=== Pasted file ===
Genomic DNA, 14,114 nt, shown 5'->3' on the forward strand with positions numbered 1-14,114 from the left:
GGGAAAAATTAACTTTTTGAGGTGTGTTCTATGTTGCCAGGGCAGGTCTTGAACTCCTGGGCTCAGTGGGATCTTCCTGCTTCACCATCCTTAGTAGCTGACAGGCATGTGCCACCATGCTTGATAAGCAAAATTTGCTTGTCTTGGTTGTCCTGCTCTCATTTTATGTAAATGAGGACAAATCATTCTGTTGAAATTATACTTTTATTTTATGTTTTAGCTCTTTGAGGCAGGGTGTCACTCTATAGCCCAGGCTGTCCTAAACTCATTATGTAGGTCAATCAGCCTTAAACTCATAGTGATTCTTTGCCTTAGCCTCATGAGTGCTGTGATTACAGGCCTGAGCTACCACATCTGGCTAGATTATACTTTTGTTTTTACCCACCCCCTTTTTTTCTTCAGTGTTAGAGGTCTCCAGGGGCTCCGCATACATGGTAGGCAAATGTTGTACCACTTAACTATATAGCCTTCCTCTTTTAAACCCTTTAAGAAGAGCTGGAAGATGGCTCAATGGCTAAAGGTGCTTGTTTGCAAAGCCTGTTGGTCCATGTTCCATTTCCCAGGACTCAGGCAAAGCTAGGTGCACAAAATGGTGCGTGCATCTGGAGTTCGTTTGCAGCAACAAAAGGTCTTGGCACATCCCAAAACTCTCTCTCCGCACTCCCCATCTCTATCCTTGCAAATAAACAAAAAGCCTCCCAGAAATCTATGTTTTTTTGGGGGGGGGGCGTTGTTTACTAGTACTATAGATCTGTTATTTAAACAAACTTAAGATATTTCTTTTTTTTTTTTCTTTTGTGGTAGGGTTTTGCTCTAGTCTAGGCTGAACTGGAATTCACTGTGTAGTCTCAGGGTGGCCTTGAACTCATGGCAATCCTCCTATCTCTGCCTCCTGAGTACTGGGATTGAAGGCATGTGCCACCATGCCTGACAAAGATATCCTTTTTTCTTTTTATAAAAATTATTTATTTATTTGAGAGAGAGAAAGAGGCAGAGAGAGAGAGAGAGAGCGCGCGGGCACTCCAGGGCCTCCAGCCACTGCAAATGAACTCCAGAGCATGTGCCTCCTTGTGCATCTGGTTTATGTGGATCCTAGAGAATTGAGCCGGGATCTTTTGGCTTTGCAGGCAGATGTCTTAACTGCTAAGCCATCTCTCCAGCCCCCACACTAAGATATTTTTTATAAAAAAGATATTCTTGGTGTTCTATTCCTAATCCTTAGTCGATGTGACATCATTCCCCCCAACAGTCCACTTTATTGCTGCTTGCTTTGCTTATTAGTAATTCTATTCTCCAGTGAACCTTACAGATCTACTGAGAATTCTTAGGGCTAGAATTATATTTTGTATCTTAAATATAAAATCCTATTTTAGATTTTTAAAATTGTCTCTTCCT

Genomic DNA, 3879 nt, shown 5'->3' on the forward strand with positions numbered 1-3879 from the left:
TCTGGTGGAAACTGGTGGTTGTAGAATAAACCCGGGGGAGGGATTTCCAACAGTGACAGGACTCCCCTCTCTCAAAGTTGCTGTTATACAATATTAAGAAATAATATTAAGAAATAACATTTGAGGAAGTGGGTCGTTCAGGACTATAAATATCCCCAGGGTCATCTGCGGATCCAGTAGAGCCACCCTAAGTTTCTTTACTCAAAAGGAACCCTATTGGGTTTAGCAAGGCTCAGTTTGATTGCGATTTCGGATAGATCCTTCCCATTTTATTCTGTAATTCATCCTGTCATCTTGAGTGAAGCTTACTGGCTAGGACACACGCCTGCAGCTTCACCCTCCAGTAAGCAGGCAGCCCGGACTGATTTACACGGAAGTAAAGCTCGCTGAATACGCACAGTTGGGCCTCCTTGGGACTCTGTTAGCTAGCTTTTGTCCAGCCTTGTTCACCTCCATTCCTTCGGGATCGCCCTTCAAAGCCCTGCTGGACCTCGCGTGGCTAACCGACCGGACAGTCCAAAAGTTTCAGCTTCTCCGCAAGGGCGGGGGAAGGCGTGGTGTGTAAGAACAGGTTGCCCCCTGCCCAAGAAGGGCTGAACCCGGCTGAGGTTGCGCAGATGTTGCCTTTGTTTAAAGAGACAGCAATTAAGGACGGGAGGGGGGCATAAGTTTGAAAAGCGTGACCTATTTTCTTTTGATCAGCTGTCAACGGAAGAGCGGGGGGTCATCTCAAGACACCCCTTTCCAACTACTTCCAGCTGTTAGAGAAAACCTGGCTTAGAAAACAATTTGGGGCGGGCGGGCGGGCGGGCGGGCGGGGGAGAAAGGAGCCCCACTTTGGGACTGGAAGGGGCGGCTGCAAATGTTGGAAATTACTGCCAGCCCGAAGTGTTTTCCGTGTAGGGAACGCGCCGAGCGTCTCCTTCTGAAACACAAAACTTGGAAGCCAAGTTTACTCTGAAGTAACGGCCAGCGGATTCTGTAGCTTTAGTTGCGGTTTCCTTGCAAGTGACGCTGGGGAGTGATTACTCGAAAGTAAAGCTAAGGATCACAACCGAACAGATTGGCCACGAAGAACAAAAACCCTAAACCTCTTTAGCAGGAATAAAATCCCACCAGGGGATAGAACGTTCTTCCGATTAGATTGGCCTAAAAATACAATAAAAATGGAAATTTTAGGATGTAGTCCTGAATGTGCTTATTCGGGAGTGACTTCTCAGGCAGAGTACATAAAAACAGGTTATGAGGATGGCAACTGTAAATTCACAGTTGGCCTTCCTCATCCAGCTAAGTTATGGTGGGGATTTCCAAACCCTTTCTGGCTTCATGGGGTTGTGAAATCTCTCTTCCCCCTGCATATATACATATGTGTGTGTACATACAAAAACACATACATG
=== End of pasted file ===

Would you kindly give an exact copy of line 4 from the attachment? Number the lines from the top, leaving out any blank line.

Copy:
TCTGGTGGAAACTGGTGGTTGTAGAATAAACCCGGGGGAGGGATTTCCAACAGTGACAGGACTCCCCTCTCTCAAAGTTGCTGTTATACAATATTAAGAAATAATATTAAGAAATAACATTTGAGGAAGTGGGTCGTTCAGGACTATAAATATCCCCAGGGTCATCTGCGGATCCAGTAGAGCCACCCTAAGTTTCTTTACTCAAAAGGAACCCTATTGGGTTTAGCAAGGCTCAGTTTGATTGCGATTTCGGATAGATCCTTCCCATTTTATTCTGTAATTCATCCTGTCATCTTGAGTGAAGCTTACTGGCTAGGACACACGCCTGCAGCTTCACCCTCCAGTAAGCAGGCAGCCCGGACTGATTTACACGGAAGTAAAGCTCGCTGAATACGCACAGTTGGGCCTCCTTGGGACTCTGTTAGCTAGCTTTTGTCCAGCCTTGTTCACCTCCATTCCTTCGGGATCGCCCTTCAAAGCCCTGCTGGACCTCGCGTGGCTAACCGACCGGACAGTCCAAAAGTTTCAGCTTCTCCGCAAGGGCGGGGGAAGGCGTGGTGTGTAAGAACAGGTTGCCCCCTGCCCAAGAAGGGCTGAACCCGGCTGAGGTTGCGCAGATGTTGCCTTTGTTTAAAGAGACAGCAATTAAGGACGGGAGGGGGGCATAAGTTTGAAAAGCGTGACCTATTTTCTTTTGATCAGCTGTCAACGGAAGAGCGGGGGGTCATCTCAAGACACCCCTTTCCAACTACTTCCAGCTGTTAGAGAAAACCTGGCTTAGAAAACAATTTGGGGCGGGCGGGCGGGCGGGCGGGCGGGGGAGAAAGGAGCCCCACTTTGGGACTGGAAGGGGCGGCTGCAAATGTTGGAAATTACTGCCAGCCCGAAGTGTTTTCCGTGTAGGGAACGCGCCGAGCGTCTCCTTCTGAAACACAAAACTTGGAAGCCAAGTTTACTCTGAAGTAACGGCCAGCGGATTCTGTAGCTTTAGTTGCGGTTTCCTTGCAAGTGACGCTGGGGAGTGATTACTCGAAAGTAAAGCTAAGGATCACAACCGAACAGATTGGCCACGAAGAACAAAAACCCTAAACCTCTTTAGCAGGAATAAAATCCCACCAGGGGATAGAACGTTCTTCCGATTAGATTGGCCTAAAAATACAATAAAAATGGAAATTTTAGGATGTAGTCCTGAATGTGCTTATTCGGGAGTGACTTCTCAGGCAGAGTACATAAAAACAGGTTATGAGGATGGCAACTGTAAATTCACAGTTGGCCTTCCTCATCCAGCTAAGTTATGGTGGGGATTTCCAAACCCTTTCTGGCTTCATGGGGTTGTGAAATCTCTCTTCCCCCTGCATATATACATATGTGTGTGTACATACAAAAACACATACATG